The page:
One issue that I haven’t addressed so far, which might be something you are referring to NML is the claim from McIntyre that Lonigan made a run for it, but only took a few steps before he was killed. Certainly this still equates to being killed out  in the open, but did he make a run for it? McIntyre admits he DID NOT SEE what actually happened, and so it is perfectly legitimate to question his explanation of what he thinks he would have seen if he had been able to. His honest admission that he DIDNT see what happened is his way of saying this is what I THINK happened, and that view has become the accepted view, but I think he got it wrong. This is why : the position of the wounds on Lonigans body makes it impossible that he TURNED and made a run for it - so in fact if he moved, and McIntyre says he did HEAR Lonigan moving, then what he MUST have been doing was backing up. McIntyre turned and saw Lonigan on the ground and assumed Lonigan had turned and ran, but the forensics PROVE he didnt TURN. If he HAD turned the bullet/slug/quarter/swandrop/whatever it was that entered his left thigh would have done so from the opposite side. This is utterly incontrovertible. Lonigan didnt TURN, he backed up.Its also reported that after he was shot he staggered about briefly, and that was how when he looked to see what had happened, McIntyre saw Lonigan on the ground a few steps away from where he had been when he was shot.

Alternatively of course, you would have to resurrect the post mortem origin of that wound in the left thigh, but that is CONTRADICTED by Dr Reynolds autopsy finding. Mike Jones thinks the Dr. wasn’t thorough enough for us to be able to believe his claim that the wounds were all inflicted before death or within a few minutes of it, but doesn’t give any reason for this statement. I have done a little reading on this topic, and it wasn’t fun seeing post mortem pictures of murder victims and autopsies, but Mike I think this quote should suffice :

"One major difference between an antemortem and a postmortem injury is the presence of signs of bleeding. While the person is still alive, the blood is circulating and any injuries such as cuts or stabs will bleed. After death, the body usually does not bleed.” (Encyclopaedia .com entry on Antemortem Injury) Its  a complex field of study, but I am sure Dr Reynolds would have been able to tell if there was bleeding around the thigh wound or not. 

Mike its not a ‘contest’ but a search for the historical truth. Knowledge advances by picking the best explanation as the likely one and testing it until it either breaks and a better explanation is provided, or else if the prevailing explanation  stands up to  intense scrutiny, it becomes the accepted wisdom. I believe McIntyres version, as I have expressed it with the reservations about what he didnt see but assumed took place, makes sense of how Lonigan was killed. As I keep saying, the key to unravelling the mystery, is to realise Ned Kellys version was lies.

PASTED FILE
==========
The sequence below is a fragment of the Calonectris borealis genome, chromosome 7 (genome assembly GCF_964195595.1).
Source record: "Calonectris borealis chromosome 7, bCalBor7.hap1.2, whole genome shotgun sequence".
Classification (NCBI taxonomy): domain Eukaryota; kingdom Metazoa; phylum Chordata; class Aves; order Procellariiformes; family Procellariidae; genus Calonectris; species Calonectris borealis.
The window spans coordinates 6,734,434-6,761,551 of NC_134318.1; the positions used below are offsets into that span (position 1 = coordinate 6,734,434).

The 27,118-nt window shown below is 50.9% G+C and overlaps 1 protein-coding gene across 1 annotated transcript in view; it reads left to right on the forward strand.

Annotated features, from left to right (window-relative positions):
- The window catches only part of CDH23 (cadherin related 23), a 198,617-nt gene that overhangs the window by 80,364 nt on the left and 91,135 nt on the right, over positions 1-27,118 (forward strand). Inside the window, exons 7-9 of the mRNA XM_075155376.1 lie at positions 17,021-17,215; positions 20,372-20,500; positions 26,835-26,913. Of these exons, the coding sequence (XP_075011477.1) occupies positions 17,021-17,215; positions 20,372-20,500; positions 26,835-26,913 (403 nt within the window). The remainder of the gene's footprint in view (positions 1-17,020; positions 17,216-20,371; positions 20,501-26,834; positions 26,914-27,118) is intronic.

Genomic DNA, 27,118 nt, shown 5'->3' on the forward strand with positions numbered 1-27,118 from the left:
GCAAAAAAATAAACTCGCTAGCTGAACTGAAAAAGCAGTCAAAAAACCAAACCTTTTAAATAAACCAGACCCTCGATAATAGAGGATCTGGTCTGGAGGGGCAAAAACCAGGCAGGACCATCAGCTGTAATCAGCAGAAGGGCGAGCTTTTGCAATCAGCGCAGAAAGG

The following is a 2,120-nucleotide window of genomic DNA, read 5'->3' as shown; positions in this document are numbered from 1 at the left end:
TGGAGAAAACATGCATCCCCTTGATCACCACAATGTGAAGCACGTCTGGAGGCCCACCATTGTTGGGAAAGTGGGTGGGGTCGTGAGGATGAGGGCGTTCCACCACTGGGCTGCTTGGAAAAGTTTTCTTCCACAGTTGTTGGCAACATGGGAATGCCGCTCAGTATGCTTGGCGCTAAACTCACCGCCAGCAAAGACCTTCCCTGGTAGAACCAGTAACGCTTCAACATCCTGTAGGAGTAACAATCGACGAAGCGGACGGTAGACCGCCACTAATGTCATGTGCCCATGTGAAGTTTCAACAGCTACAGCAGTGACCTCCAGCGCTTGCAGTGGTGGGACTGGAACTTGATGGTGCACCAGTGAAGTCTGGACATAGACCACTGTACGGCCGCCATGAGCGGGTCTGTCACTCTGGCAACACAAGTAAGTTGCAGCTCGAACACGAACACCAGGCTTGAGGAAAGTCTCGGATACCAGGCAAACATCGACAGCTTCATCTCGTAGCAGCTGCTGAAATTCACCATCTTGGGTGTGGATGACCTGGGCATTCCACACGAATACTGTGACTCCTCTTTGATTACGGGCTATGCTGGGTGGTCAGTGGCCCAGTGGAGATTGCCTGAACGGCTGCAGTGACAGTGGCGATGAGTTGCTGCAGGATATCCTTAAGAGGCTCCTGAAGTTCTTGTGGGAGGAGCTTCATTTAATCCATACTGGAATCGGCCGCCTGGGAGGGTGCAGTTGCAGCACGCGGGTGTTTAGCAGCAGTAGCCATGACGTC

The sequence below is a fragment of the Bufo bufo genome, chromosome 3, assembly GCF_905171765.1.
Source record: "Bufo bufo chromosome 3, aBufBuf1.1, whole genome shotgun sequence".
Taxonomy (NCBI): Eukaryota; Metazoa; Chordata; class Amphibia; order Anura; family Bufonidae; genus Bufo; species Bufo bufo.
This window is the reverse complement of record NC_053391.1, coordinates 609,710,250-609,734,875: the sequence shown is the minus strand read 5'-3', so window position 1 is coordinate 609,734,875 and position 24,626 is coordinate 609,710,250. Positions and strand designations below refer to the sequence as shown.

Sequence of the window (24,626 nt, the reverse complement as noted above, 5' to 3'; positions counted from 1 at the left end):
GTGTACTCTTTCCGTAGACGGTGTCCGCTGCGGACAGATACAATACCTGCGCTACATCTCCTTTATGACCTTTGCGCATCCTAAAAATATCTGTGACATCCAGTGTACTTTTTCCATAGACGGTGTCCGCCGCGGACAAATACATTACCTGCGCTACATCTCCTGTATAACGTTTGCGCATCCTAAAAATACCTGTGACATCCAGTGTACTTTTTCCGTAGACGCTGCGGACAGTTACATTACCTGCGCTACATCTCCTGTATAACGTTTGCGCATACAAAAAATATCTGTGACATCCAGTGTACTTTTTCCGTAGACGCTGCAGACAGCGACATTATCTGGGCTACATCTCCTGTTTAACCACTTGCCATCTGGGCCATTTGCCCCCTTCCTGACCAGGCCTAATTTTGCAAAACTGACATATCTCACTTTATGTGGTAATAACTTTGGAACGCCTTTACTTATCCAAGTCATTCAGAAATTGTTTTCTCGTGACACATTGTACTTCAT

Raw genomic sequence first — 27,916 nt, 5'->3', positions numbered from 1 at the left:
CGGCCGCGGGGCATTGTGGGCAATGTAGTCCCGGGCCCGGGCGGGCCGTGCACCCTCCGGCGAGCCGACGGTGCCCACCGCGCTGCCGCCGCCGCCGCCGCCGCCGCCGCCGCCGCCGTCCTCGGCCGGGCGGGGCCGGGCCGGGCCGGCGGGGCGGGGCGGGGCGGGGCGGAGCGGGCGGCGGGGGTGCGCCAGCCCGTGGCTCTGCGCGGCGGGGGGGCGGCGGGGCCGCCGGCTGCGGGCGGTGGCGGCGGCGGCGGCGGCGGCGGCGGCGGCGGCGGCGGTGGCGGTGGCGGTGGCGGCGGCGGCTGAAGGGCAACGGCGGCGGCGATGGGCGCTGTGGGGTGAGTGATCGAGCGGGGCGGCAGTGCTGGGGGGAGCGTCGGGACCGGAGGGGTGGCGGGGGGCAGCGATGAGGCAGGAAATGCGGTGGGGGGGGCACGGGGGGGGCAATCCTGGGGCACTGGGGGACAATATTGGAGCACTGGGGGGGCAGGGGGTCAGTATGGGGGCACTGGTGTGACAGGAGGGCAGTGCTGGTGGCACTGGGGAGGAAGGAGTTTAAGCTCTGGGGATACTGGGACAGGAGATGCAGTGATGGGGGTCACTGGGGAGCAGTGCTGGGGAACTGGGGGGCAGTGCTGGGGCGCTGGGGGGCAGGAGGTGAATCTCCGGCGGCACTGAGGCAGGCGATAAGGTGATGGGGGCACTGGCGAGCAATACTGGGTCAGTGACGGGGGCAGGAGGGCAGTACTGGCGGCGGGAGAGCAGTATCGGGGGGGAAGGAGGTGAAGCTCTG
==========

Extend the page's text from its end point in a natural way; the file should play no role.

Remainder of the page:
Thursday 16 June 2016

A year later, the Explanation about Lonigans death that we’ve all been waiting for...

Exactly one year ago today I was described on Facebook by a well known self-promoting ‘relative of the Kelly gang’ as a “gutless faceless troll up to its old tricks again, bottom feeding like the scum it is”. This hysterical outburst came about because I was responding to a claim published the same day on the Unmasking the Kelly Gang Unmasked  Facebook page  that its Moderator had solved the mystery of how Lonigan was supposed to have been shot once but had four bullet wounds in his dead body at the autopsy.  This was a topic that was being discussed at the time on this blog.  The  Facebook claim was that Lonigan was killed as he ran for cover, and it was illustrated by the accompanying diagram:
It was immediately obvious to anyone with half a brain that this explanation was complete rubbish, and I pointed it out.  The diagram had Lonigan running to the right, which would mean the right side of his body would be facing Ned and the Gang – but he was hit on the left arm and the left thigh. The bullet in the left thigh had entered from the outer aspect  and travelled inwards, the exact opposite of what would be found if Kelly had somehow managed to hit the left leg from his position on the right of Lonigan. This explanation also contradicted Neds description of what happened, which was that Lonigan was behind a log and lifting his head up above it and aiming at him when Ned killed him.

For this explanation to work, known laws of physics would have to be suspended to enable bullets to be discharged in one direction but arrive at their target from the opposite one, and Ned Kellys testimony would have to be accepted as lies. I don’t have a problem with the idea that Ned Kelly told lies – we know he was an habitual liar – but I do have a major issue with an explanation that requires the Laws of Physics to be suspended.

Once the FB moderator had read my demolition of his nonsense, he had the intelligence to at least realize he had made a  major stuff up, but sadly not the grace to admit it publically. Instead he returned to the original FB Post and doctored it to now read at the beginning “ Part 1 : McIntyres version” , making out that part 2 would be the solution he had just devised. This was a rather contemptible bit of sleight-of-hand but I was looking forward to seeing how he was going to wriggle out of the mess he had just made for himself, given he had already announced he had solved the puzzle :